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  • Writer's pictureChristine Pacioretty


No child WANTS to fail. It is such an obvious statement, yet it seems like many adults forget this, especially when they are working with students with learning differences. I know it can be frustrating when you have to repeat yourself for the 10th time, or when you find out they failed ANOTHER test because they rushed through it as fast as possible, but I want you to put yourself in their shoes and see the world from their perspective.

The first step to helping a student overcome their struggles (and the likely anxiety that has developed as a result) is to have empathy. By developing a deeper understanding of what it is like for our students, we can approach each meltdown, each blank stare, each outburst with compassion. In doing so, we are boldly demonstrating that we are there for them no matter what.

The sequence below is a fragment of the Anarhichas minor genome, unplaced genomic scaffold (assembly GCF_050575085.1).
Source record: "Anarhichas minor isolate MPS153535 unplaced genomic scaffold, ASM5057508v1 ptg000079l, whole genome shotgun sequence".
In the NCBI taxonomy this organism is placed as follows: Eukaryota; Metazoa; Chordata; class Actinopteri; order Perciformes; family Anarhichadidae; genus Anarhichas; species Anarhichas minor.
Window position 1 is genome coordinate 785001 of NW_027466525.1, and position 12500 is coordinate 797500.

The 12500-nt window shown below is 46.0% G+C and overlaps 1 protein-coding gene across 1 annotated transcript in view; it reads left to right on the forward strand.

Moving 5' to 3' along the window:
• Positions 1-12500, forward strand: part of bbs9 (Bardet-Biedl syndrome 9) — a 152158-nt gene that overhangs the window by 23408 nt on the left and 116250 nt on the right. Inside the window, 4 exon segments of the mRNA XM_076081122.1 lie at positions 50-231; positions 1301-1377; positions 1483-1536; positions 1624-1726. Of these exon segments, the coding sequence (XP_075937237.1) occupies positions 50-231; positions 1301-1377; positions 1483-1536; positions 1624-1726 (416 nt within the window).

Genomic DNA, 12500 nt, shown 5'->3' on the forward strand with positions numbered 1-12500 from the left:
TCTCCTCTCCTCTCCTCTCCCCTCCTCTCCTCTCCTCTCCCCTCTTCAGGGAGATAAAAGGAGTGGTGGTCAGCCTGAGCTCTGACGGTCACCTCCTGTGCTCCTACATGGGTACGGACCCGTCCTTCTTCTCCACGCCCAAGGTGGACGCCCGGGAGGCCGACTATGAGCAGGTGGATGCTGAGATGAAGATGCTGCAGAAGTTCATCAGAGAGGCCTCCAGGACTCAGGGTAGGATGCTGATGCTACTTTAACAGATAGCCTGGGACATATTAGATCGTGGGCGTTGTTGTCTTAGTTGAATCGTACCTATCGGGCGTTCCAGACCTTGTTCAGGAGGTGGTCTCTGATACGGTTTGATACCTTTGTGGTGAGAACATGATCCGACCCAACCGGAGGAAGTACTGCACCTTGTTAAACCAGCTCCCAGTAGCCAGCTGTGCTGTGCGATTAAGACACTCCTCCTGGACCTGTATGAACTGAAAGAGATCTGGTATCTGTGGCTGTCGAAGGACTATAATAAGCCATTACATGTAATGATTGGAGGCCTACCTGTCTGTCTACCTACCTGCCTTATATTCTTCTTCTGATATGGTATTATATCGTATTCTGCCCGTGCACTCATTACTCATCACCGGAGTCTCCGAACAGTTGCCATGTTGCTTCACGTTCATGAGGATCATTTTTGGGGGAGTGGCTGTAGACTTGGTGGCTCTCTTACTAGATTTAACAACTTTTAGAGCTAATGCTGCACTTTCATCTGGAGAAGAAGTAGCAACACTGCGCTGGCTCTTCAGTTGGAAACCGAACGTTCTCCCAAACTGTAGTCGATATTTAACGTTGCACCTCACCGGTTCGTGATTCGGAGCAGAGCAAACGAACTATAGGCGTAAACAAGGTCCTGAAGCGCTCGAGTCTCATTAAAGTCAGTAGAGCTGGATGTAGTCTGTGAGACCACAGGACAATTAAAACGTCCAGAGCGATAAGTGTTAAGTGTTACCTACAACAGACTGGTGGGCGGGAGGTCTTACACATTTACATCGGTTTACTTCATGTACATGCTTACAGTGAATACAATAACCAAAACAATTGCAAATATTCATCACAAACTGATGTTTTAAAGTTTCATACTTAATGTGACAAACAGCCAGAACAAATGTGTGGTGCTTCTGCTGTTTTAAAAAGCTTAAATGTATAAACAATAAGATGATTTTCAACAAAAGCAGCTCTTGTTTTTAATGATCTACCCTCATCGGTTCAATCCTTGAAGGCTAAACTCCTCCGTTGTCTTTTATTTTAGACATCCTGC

It is our job as the adults to know our children better than they know themselves. Watch for subtle cues so you can intervene before they (and you) get to a point of frustration. Are they starting to pick at their cuticles? Are they bouncing their legs? Are they trying to get off topic? This is when we, as adults, need to step back and figure out WHY they are behaving this way.

The video posted below is one of my all time favorites! (I watch it multiple times a year, every year.) I know it is a bit long, but it is worth it!

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